Prevent JS libraries bloat. If you accidentally add a massive dependency, Size Limit will throw an error.
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Latest commit 4d504ef Sep 4, 2018

Size Limit Cult Of Martians

Size Limit is a tool to prevent JavaScript libraries bloat. With it, you know exactly for how many kilobytes your JS library increases the user bundle.

You can add Size Limit to your continuous integration service (such as Travis CI) and set the limit. If you accidentally add a massive dependency, Size Limit will throw an error.

Size Limit example

Size Limit could tell you not only library size. With --why argument it can tell you why your library has this size and show real cost of all your internal dependencies.

Bundle Analyzer example

Sponsored by Evil Martians

Who Uses Size Limit

How It Works

You can find more examples in Size Limit: Make the Web lighter article.

To be really specific, Size Limit creates an empty webpack project in memory. Then, it adds your library as a dependency to the project and calculates the real cost of your libraries, including all dependencies, webpack’s polyfills for process, etc.


First, install size-limit:

$ npm install --save-dev size-limit

Add size-limit section to package.json and size script:

+ "size-limit": [
+   {
+     "path": "index.js"
+   }
+ ],
  "scripts": {
+   "size": "size-limit",
    "test": "jest && eslint ."

The path option:

  • For an open source library, specify compiled sources, which will be published to npm (usually the same value as the main field in the package.json);
  • For an application, specify a bundle file and use webpack: false (see the Applications section).

Here’s how you can get the size for your current project:

$ npm run size

  Package size: 8.46 KB
  With all dependencies, minified and gzipped

If your project size starts to look bloated, run Webpack Bundle Analyzer for analysis:

$ npm run size -- --why

Now, let’s set the limit. Determine the current size of your library, add just a little bit (a kilobyte, maybe) and use that as a limit in your package.json:

 "size-limit": [
+     "limit": "9 KB",
      "path": "index.js"

Add the size script to your test suite:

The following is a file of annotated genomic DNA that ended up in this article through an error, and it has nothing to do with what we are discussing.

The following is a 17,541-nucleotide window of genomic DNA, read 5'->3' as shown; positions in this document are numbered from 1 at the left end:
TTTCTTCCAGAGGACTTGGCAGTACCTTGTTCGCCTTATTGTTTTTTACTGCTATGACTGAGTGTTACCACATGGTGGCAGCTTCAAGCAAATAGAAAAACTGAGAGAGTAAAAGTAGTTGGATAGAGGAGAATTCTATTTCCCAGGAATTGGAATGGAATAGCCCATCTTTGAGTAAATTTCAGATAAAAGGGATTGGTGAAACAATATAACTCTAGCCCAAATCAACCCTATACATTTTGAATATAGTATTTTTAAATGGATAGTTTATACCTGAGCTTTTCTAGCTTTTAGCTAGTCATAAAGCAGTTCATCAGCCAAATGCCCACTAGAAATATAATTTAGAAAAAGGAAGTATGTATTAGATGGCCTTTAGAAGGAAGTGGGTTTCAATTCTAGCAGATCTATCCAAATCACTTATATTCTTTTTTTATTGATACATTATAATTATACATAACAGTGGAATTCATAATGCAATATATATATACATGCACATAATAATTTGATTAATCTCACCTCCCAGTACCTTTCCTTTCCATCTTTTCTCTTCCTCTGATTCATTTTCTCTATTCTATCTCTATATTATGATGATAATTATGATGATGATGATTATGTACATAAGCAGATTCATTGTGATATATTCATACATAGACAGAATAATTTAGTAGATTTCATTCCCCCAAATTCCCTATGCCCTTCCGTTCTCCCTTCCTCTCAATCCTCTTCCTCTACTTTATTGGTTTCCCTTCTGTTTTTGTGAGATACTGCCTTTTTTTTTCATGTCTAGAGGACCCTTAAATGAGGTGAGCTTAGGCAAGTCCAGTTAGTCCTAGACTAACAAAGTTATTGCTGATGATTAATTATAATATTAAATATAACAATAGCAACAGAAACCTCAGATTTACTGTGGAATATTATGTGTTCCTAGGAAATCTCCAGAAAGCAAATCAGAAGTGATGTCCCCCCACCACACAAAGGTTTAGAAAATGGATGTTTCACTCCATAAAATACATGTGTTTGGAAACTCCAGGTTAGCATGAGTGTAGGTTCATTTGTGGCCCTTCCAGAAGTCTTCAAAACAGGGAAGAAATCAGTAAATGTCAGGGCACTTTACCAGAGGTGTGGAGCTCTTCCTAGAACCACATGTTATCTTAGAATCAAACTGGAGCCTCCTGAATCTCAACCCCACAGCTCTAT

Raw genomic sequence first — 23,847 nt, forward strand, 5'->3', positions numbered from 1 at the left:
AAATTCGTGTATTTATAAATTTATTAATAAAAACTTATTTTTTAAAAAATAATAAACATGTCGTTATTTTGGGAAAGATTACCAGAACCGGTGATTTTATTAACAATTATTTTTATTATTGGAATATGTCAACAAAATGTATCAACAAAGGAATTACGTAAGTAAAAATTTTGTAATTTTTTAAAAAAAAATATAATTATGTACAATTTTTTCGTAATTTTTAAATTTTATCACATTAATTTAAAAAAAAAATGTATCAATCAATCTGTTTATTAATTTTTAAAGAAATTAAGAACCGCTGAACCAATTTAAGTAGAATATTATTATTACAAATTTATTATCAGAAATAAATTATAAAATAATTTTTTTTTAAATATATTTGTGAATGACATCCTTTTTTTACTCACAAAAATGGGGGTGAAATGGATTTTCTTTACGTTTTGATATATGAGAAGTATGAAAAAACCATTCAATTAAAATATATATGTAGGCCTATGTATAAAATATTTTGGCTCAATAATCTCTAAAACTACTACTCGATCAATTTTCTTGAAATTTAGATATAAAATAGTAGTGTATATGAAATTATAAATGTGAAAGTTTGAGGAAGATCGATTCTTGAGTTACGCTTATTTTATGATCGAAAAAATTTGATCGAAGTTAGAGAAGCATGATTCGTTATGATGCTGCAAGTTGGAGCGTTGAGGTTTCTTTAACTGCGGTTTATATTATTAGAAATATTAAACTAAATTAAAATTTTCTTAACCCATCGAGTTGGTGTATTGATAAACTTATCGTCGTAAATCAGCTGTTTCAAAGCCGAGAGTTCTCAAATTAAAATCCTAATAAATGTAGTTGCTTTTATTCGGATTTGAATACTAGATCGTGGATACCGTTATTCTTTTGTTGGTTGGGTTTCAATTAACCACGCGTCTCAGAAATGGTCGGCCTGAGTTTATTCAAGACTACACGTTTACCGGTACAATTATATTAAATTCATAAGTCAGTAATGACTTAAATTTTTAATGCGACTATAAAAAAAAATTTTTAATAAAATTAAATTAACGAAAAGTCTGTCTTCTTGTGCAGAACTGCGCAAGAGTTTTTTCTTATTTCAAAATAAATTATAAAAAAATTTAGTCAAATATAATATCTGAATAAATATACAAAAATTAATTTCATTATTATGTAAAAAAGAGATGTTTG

"scripts": {
    "size": "size-limit",
-   "test": "jest && eslint ."
+   "test": "jest && eslint . && npm run size"

If you don’t have a continuous integration service running, don’t forget to add one — start with Travis CI.


Size Limits supports 3 ways to define config.

  1. size-limit section to package.json:

      "size-limit": [
          "path": "index.js",
          "limit": "9 KB"
  2. or separated .size-limit config file:

        path: "index.js",
        limit: "9 KB"
  3. or more flexible .size-limit.js config file:

    module.exports = [
        path: "index.js",
        limit: "9 KB"

Each section in config could have options:

  • path: relative paths to files. The only mandatory option. It could be a path "index.js", a pattern "dist/app-*.js" or an array ["index.js", "dist/app-*.js"].
  • limit: size limit for files from path option. It should be a string with a number and unit (100 B, 10 KB, etc).
  • name: the name of this section. It will be useful only if you have multiple sections.
  • webpack: with false will disable webpack.
  • gzip: with false will disable gzip compression.
  • config: a path to custom webpack config.
  • ignore: an array of files and dependencies to ignore from project size.


Webpack inside Size Limit is very useful for small open source library. But if you want to use Size Limit for application, not open source library, you could already have webpack to make bundle.

In this case you can disable internal webpack:

 "size-limit": [
      "limit": "300 KB",
+     "webpack": false,
      "path": "public/app-*.js"

JavaScript API

const getSize = require('size-limit')

const index = path.join(__dirname, 'index.js')
const extra = path.join(__dirname, 'extra.js')

getSize([index, extra]).then(size => {
  if (size.gzip > 1 * 1024 * 1024) {
    console.error('Project is now larger than 1MB!')

Comparison with bundlesize

Main difference between Size Limit and bundlesize, that Size Limit uses webpack to build bundle. It has more accurate result and can show you what and why causes the bloat.

  1. Size Limit has the --why mode to run Webpack Bundle Analyzer — this way, you can see what went wrong in a nice graphical representation.
  2. Instead of bundlesize, Size Limit prevents the most popular source of libraries bloat — unexpected huge dependency.
  3. Also Size Limit prevents increasing library size because of wrong process or path usage, when webpack will add big unnecessary polyfill.
  4. Size Limit runs only on first CI job, so it is more respectful to CI resources.